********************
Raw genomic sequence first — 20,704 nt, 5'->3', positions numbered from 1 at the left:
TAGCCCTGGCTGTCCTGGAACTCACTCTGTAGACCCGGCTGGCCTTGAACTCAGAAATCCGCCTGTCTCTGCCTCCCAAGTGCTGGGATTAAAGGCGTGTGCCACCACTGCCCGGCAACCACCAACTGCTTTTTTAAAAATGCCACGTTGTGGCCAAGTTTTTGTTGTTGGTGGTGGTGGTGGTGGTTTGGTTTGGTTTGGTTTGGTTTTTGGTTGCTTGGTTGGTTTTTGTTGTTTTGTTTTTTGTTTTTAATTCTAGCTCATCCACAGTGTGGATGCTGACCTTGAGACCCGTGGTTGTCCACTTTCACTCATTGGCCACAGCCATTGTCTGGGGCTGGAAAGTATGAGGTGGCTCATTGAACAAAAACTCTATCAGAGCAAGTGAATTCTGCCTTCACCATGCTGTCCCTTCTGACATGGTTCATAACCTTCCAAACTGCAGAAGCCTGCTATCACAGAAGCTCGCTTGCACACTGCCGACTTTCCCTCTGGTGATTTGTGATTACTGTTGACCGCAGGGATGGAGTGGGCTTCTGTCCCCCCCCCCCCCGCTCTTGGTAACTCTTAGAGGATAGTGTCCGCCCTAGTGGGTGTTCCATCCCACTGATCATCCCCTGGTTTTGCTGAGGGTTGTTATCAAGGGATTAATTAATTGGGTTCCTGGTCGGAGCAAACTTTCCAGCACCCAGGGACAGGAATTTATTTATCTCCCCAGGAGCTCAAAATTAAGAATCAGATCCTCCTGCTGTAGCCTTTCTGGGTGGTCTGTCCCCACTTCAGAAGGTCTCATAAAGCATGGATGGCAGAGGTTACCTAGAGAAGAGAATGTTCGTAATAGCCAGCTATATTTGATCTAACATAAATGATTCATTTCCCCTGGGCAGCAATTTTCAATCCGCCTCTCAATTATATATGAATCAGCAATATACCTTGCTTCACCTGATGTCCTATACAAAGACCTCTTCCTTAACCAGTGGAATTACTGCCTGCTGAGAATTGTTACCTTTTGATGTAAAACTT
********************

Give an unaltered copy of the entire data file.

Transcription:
Raw genomic sequence first — 20,704 nt, 5'->3', positions numbered from 1 at the left:
TAGCCCTGGCTGTCCTGGAACTCACTCTGTAGACCCGGCTGGCCTTGAACTCAGAAATCCGCCTGTCTCTGCCTCCCAAGTGCTGGGATTAAAGGCGTGTGCCACCACTGCCCGGCAACCACCAACTGCTTTTTTAAAAATGCCACGTTGTGGCCAAGTTTTTGTTGTTGGTGGTGGTGGTGGTGGTTTGGTTTGGTTTGGTTTGGTTTTTGGTTGCTTGGTTGGTTTTTGTTGTTTTGTTTTTTGTTTTTAATTCTAGCTCATCCACAGTGTGGATGCTGACCTTGAGACCCGTGGTTGTCCACTTTCACTCATTGGCCACAGCCATTGTCTGGGGCTGGAAAGTATGAGGTGGCTCATTGAACAAAAACTCTATCAGAGCAAGTGAATTCTGCCTTCACCATGCTGTCCCTTCTGACATGGTTCATAACCTTCCAAACTGCAGAAGCCTGCTATCACAGAAGCTCGCTTGCACACTGCCGACTTTCCCTCTGGTGATTTGTGATTACTGTTGACCGCAGGGATGGAGTGGGCTTCTGTCCCCCCCCCCCCCGCTCTTGGTAACTCTTAGAGGATAGTGTCCGCCCTAGTGGGTGTTCCATCCCACTGATCATCCCCTGGTTTTGCTGAGGGTTGTTATCAAGGGATTAATTAATTGGGTTCCTGGTCGGAGCAAACTTTCCAGCACCCAGGGACAGGAATTTATTTATCTCCCCAGGAGCTCAAAATTAAGAATCAGATCCTCCTGCTGTAGCCTTTCTGGGTGGTCTGTCCCCACTTCAGAAGGTCTCATAAAGCATGGATGGCAGAGGTTACCTAGAGAAGAGAATGTTCGTAATAGCCAGCTATATTTGATCTAACATAAATGATTCATTTCCCCTGGGCAGCAATTTTCAATCCGCCTCTCAATTATATATGAATCAGCAATATACCTTGCTTCACCTGATGTCCTATACAAAGACCTCTTCCTTAACCAGTGGAATTACTGCCTGCTGAGAATTGTTACCTTTTGATGTAAAACTT